You are new to the crypto world, you have heard about bitcoin and cryptocurrencies and would like to get started, but you are not sure how?
Just as you need a wallet to hold "paper" money, you also need a cryptocurrency wallet to hold different cryptocurrencies. The principle is similar to online banking.
You choose where you want to open a cryptocurrency wallet and use it in a similar way to online banking.
We bring you a basic overview of cryptocurrency wallets, with all the advantages and disadvantages.
Cryptocurrency wallets can be divided into non-custodial and custodial wallets.
Non-custodial wallets include:
- Paper wallets
- Web wallets
- Mobile or desktop wallets
- Hardware wallets
Paper wallets are not recommended for everyone because you have to print the necessary data and store it on paper, and you also need some prior knowledge in order to “activate” the wallet on the Internet.
The most popular web wallets are: Mew, Blockchain, Cryptonator, Spectrocoin, Coin wallet and others. It is considered that these wallets are the least secure due to reduced protection and frequent cases of hacking, and it is recommended that only the so-called "current or liquid" funds you need on a daily basis are kept on those wallets.
The most popular mobile / desktop crypto wallets are: Trust, Coinomi, Exodus, Electrum, Samourai, Metamask… They are mostly easy to use and safer than web wallets, but in case you lose the data on your mobile or computer due to a virus you are at risk of losing your crypto assets as well (if you have not stored unique phrases).
The most popular hardware wallets today are Ledger and Trezor. They are considered the most secure cryptocurrency wallets because access to cryptocurrencies is achieved through a special external hardware device similar to USB that you use to confirm each transaction. When not in use, the device is offline and no one can access or hack it.
We advise you to keep the cryptocurrencies you are holding and do not want to spend on a daily basis on this type of external device.
Custodial wallets, as their name implies, are cryptocurrency wallets that a third party is managing for you. They are most common on various crypto exchange service providers where you trade your crypto funds. The most popular are: Binance, Coinbase, Kraken, Bitfinex, Bitrex, KuCoin, Huobi Global, Hotbit, Bitstamp, Liquid, Bitmex, Bithumb, bitfFyer, FTX, Coinone, crypto.com, Poloniex, Wirex.
The biggest problem with these cryptocurrency wallets is that you have no control over those assets - if the stock market closes, you lose your crypto funds. There is also a serious risk of hacking.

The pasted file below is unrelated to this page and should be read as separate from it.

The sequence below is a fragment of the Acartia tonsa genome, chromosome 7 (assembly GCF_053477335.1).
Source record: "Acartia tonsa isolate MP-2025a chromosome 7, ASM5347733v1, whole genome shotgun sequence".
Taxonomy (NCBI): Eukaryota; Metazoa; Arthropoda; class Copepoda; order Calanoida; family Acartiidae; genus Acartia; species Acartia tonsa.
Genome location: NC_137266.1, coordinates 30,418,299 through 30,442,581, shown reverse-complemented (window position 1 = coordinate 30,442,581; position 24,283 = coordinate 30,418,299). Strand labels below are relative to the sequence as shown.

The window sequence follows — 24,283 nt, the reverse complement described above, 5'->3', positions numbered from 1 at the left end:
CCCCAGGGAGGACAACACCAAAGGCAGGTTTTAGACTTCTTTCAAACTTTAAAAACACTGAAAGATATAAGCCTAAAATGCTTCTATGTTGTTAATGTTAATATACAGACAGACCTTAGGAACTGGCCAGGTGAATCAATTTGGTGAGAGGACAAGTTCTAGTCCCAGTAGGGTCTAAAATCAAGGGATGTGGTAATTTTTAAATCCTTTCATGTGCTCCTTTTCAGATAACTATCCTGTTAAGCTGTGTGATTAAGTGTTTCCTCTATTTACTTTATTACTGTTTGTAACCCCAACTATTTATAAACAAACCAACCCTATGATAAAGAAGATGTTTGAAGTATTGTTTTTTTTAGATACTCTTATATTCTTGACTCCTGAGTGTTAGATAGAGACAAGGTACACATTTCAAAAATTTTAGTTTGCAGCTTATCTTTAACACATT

The most important rule in the crypto world is the following: "Not your keys, not your coins" which means that if you do not have access to your private key then you do not have control over your cryptocurrencies.
When you first buy cryptocurrencies, you get 2 so-called keys; a public and a private key. The public key represents the address that is visible when you send cryptocurrencies to someone, and the private key serves as your password and ensures that only you have access to your funds and no one else.
With custodial wallets on crypto exchanges and some other crypto web wallets you do not receive or know the private key which means that you have no control over your cryptocurrencies.
If you have earned some cryptocurrencies and want to pay for a certain product or service through the Paycek electronic payment service for cryptocurrency processing, here is what you need to pay attention to - although you can pay with cryptocurrencies at all PayCek points of sale, there are some restrictions related to the different types of crypto wallets.
Payment is only possible using personal wallets (transactions paid by custodial, i.e. third party exchange wallets will usually not succeed!) and it is necessary to choose the recommended transaction fee amount. When paying with XRP, XLM and EOS, make sure that your wallet recognizes the "tag" or "memo ID" (that has several digits) when scanning the QR code - if it doesn’t, you must manually add the specified "tag" or "memo ID" in the provided field in the wallet.
From a technical perspective, all personal wallets are compatible with the PayCek service, while all custodial exchange wallets are not compatible. Most often, unsuccessful payments occur due to the use of custodial exchange wallets, such as the Binance wallet. Exchanges charge an additional transaction fee from the amount paid by the customer, so there is always an insufficient amount to settle the bill. Furthermore, exchanges do not send the transaction immediately to the blockchain but bulk the transactions in their blocks - transactions are completed every 15-30 minutes. This can cause a timeout for your payment transaction since the timeout for crypto payments at PayCek points of sale is 15 minutes. If a buyer is paying through Binance, Binance states the exact fee when sending, so the buyer would have to manually increase the total cryptocurrency to be sent by the transaction amount (because otherwise he will have insufficient amount to pay, as it will be deducted from the amount of the invoice). What we are doing systematically is raising public awareness of the benefits of using personal wallets such as Trust or Exodus.